Anthony Wisnieski and Erik Anderson think they've figured out how to put a frog in a romantic mood.
They have plenty of proof to show for it: Their rare Madagascar tomato frogs went a-courtin' at the Baltimore Zoo, and now they have about 4,000 baby tomato frogs and tadpoles.
Wisnieski, the zoo's curator of amphibians, and Anderson, the amphibian keeper, say they have developed an environmental setting -- the right blend of humidity, air temperatures and lighting -- that induces the frogs to mate.
"We really did our homework with this, and I think it paid off," Wisnieski said, showing off the progeny swimming in back-room storage tanks at the zoo Reptile House.
The zoo has periodically displayed its 14 tomato frogs at the Reptile House in Druid Hill Park since 1994, when they were donated by scientists from the University of California at Berkeley.
They make for quite an attraction.
Named for their bright color, the tomato frogs (Dyscophus antongilli) can grow to the size of a plump, ripe tomato when they are fed a steady diet of newborn rodents and insects.
But Madagascar is the only place where the tomato frog lives in the wild, and deforestation of its tropical rain forest habitat, coupled with over-collection by poachers, has earned the bright orange amphibian a place on the Endangered Species List.
"They're beautiful, but they're getting harder and harder to find," Wisnieski said.
So in May, Wisnieski and Anderson put five tomato frogs in a specially equipped terrarium in a back room of the Reptile House, where they shared storage space with vipers from South America and newts from southern China.
There, the two animal researchers set about to find the amphibious equivalent of a candlelight dinner for two.
First, they decreased the depth of the water pools.
Then they reduced humidity levels, cut back on lighting and dropped the temperatures from 75 degrees to about 70.
Finally, they gradually increased the humidity, temperature, amount of light and water depth -- in effect duplicating the arrival of the frogs' mating season.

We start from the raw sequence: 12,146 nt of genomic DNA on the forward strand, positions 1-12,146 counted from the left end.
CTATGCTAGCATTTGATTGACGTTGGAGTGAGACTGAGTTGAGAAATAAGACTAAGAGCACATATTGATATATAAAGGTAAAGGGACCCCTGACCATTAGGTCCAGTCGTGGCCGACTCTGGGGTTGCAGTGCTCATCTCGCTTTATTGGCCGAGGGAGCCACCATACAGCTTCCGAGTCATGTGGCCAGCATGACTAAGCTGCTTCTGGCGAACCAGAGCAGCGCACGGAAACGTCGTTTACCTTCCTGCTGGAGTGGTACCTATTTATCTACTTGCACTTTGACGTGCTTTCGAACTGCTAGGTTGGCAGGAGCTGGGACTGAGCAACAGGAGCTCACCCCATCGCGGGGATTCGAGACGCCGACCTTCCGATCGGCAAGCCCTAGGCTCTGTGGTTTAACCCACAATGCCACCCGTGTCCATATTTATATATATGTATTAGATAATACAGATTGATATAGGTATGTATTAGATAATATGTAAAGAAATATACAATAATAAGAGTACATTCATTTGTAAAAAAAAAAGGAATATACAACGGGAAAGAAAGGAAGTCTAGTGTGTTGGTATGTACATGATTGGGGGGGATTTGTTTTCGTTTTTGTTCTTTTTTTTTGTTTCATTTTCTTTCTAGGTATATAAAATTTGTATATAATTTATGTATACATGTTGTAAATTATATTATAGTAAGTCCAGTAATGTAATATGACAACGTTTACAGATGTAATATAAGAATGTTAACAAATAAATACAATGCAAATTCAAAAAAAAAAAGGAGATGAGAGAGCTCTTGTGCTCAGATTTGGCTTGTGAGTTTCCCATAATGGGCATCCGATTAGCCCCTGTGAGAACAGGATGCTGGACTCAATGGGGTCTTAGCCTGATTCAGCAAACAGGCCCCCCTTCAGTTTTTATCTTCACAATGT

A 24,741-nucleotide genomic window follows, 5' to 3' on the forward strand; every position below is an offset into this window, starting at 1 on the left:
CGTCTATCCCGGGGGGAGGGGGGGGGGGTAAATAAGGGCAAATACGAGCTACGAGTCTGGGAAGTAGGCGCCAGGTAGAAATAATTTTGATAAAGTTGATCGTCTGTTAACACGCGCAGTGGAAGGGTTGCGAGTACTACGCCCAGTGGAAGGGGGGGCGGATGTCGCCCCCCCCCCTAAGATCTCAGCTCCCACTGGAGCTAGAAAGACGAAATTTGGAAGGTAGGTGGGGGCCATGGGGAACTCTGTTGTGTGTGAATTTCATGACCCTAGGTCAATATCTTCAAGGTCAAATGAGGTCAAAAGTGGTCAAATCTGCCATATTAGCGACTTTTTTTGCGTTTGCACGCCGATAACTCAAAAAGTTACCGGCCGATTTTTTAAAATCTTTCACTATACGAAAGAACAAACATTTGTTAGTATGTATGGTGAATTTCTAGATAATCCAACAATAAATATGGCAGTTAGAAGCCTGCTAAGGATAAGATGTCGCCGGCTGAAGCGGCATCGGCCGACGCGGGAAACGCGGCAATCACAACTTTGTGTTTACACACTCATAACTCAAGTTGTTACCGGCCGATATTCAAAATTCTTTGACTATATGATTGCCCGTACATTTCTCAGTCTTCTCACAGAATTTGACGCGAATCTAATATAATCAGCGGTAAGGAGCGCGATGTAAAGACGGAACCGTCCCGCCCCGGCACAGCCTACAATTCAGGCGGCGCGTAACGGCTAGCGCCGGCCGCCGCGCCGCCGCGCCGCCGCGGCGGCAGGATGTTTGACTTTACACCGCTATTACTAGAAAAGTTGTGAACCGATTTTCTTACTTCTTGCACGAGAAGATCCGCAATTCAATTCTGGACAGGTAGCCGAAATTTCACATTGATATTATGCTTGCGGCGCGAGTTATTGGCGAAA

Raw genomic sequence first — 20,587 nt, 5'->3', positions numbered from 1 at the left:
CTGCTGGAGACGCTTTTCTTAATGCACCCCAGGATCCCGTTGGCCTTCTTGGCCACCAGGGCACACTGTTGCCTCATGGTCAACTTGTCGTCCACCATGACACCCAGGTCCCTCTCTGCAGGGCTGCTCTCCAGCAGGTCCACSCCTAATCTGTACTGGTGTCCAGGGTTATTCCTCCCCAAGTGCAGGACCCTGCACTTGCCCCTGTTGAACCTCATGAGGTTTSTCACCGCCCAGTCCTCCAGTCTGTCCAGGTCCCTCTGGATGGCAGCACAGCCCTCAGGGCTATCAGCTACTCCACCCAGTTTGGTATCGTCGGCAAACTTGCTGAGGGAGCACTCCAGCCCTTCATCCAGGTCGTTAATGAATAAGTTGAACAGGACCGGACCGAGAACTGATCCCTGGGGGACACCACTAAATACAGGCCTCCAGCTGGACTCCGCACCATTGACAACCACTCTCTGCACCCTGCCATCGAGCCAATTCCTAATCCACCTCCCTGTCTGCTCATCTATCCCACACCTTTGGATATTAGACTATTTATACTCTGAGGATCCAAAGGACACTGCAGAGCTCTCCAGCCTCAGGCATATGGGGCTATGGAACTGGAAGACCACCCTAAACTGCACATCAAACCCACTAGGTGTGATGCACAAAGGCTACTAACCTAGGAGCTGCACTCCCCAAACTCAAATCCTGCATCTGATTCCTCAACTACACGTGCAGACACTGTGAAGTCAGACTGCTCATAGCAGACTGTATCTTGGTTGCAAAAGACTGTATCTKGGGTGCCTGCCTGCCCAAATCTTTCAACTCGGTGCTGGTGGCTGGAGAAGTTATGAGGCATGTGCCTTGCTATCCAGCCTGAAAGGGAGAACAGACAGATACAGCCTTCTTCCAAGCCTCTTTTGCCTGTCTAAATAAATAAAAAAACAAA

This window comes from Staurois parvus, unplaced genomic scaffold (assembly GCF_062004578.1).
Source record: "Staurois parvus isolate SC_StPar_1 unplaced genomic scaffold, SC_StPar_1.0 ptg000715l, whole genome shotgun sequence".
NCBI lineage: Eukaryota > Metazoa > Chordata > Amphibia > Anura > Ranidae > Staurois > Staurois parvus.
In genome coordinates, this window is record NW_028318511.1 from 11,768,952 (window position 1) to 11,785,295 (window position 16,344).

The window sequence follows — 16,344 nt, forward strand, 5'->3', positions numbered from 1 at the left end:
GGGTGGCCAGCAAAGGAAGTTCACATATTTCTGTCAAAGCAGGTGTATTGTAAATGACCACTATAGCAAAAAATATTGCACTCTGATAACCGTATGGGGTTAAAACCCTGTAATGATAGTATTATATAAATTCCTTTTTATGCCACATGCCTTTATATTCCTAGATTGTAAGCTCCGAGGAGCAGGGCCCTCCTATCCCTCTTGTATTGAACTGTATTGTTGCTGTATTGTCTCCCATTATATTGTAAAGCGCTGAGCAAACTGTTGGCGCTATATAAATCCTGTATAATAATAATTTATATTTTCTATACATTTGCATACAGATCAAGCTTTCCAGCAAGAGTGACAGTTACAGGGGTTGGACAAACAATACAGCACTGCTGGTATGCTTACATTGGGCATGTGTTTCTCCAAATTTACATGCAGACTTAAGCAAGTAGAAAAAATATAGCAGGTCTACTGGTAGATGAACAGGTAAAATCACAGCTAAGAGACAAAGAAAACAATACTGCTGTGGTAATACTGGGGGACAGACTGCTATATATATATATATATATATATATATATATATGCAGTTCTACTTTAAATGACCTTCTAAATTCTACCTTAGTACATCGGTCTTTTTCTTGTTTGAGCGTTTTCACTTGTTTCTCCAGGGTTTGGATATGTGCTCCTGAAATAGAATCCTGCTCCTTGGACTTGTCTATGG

The frogs just couldn't resist. They began making their mating calls and mating, and laying the thousands of eggs that have grown into tomato frog tadpoles and baby frogs and have been swimming in the zoo's terrariums for the past few weeks.
"They just responded beautifully," says an enthusiastic Wisnieski.
Many of the youngsters will be donated to other zoos and institutions, he said.
The tomato frog has been bred successfully in captivity before. But previous breeding programs at Berkeley and other zoos have involved giving the frogs hormones, which stimulate reproductive glands.
A first for the zoo
This experiment makes the Baltimore Zoo the first zoo in North America to breed the species without hormones, frog experts say.
"What it means is, we're getting a better understanding of what the animal really needs for its reproductive cycle," said Dr. Dale Denardo, an endocrinologist at Berkeley and expert on tomato frogs and other amphibians.
Denardo said that hormones will be used in many frog breeding efforts. But the fact that it can be done without hormones is heartening, he said.
"It makes things a lot simpler if you don't have to use hormones; it's nice to be able to skip that step," he said.
Wisnieski said the tomato frog experiment is intended to highlight the need to save the frog -- as well as the rain forest that is its home.
"What we have in the tomato frog is a bright, shiny, showy frog," Wisnieski said. "We thought it would help us get our conservation message across to the public."
Pub Date: 8/12/97